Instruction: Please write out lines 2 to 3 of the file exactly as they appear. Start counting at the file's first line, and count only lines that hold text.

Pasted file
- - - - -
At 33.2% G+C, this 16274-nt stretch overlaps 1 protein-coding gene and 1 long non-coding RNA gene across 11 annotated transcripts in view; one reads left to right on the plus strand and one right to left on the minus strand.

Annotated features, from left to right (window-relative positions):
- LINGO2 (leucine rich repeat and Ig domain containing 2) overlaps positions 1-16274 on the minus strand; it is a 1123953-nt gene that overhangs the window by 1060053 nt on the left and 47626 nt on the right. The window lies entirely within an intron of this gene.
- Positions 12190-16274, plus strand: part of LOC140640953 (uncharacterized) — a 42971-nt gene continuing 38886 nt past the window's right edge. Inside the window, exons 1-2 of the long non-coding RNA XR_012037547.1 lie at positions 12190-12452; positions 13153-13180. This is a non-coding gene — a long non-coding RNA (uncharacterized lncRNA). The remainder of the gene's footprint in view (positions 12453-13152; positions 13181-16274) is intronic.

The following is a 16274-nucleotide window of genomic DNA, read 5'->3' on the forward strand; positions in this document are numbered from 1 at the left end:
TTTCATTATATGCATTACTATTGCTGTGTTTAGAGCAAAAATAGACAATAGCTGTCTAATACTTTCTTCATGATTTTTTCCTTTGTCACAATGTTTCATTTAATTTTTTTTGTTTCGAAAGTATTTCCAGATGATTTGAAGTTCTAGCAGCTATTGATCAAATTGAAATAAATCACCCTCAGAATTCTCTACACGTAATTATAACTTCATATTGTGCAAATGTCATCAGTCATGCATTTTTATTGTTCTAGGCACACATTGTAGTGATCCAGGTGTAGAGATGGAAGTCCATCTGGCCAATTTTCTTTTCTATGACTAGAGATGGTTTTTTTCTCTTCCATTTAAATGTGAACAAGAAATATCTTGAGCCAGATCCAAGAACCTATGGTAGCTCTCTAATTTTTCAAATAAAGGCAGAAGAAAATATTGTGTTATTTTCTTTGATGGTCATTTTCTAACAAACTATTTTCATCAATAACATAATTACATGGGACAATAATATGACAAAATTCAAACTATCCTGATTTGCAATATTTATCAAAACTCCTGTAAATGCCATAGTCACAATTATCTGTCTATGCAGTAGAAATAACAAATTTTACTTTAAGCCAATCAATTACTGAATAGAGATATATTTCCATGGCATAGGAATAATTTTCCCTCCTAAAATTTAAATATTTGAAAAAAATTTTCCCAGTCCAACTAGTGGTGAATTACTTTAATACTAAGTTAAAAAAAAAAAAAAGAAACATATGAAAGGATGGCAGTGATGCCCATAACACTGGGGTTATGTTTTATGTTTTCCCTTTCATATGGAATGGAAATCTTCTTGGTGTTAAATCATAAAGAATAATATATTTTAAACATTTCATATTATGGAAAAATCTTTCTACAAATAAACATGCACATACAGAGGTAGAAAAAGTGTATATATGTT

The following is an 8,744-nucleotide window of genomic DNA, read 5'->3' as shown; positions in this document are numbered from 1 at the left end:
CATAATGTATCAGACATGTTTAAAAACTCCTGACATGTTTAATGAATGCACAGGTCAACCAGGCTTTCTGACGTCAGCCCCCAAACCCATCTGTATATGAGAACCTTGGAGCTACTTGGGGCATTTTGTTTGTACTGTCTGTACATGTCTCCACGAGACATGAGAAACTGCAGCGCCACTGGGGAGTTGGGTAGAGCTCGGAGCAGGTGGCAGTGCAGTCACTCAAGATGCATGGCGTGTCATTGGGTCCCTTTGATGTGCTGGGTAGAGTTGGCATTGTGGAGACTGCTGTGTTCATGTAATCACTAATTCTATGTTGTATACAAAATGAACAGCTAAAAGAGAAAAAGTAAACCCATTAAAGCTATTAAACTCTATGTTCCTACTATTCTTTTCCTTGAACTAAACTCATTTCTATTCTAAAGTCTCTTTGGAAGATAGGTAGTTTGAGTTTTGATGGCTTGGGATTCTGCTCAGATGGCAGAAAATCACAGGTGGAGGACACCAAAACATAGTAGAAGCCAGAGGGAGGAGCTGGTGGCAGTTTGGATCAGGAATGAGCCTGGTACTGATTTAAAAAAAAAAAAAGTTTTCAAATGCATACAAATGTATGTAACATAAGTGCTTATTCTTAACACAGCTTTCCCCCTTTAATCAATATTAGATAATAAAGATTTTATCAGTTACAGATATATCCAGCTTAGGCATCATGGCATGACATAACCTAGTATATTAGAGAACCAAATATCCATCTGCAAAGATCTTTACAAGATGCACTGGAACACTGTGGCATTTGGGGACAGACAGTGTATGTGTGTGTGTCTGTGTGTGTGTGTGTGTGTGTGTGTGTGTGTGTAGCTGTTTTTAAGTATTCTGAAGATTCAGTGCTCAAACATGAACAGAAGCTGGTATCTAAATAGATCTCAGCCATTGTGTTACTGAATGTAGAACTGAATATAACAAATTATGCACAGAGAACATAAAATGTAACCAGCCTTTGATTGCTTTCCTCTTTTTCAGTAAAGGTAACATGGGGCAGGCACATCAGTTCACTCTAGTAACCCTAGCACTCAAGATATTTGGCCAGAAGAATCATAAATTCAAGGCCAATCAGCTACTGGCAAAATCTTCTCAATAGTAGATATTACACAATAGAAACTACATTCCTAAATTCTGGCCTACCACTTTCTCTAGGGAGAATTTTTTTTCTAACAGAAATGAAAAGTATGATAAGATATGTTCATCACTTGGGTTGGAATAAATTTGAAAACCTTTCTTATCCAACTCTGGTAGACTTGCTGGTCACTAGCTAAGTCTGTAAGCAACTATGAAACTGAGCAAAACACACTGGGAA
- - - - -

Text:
Annotated features, from left to right (window-relative positions):
- LINGO2 (leucine rich repeat and Ig domain containing 2) overlaps positions 1-16274 on the minus strand; it is a 1123953-nt gene that overhangs the window by 1060053 nt on the left and 47626 nt on the right. The window lies entirely within an intron of this gene.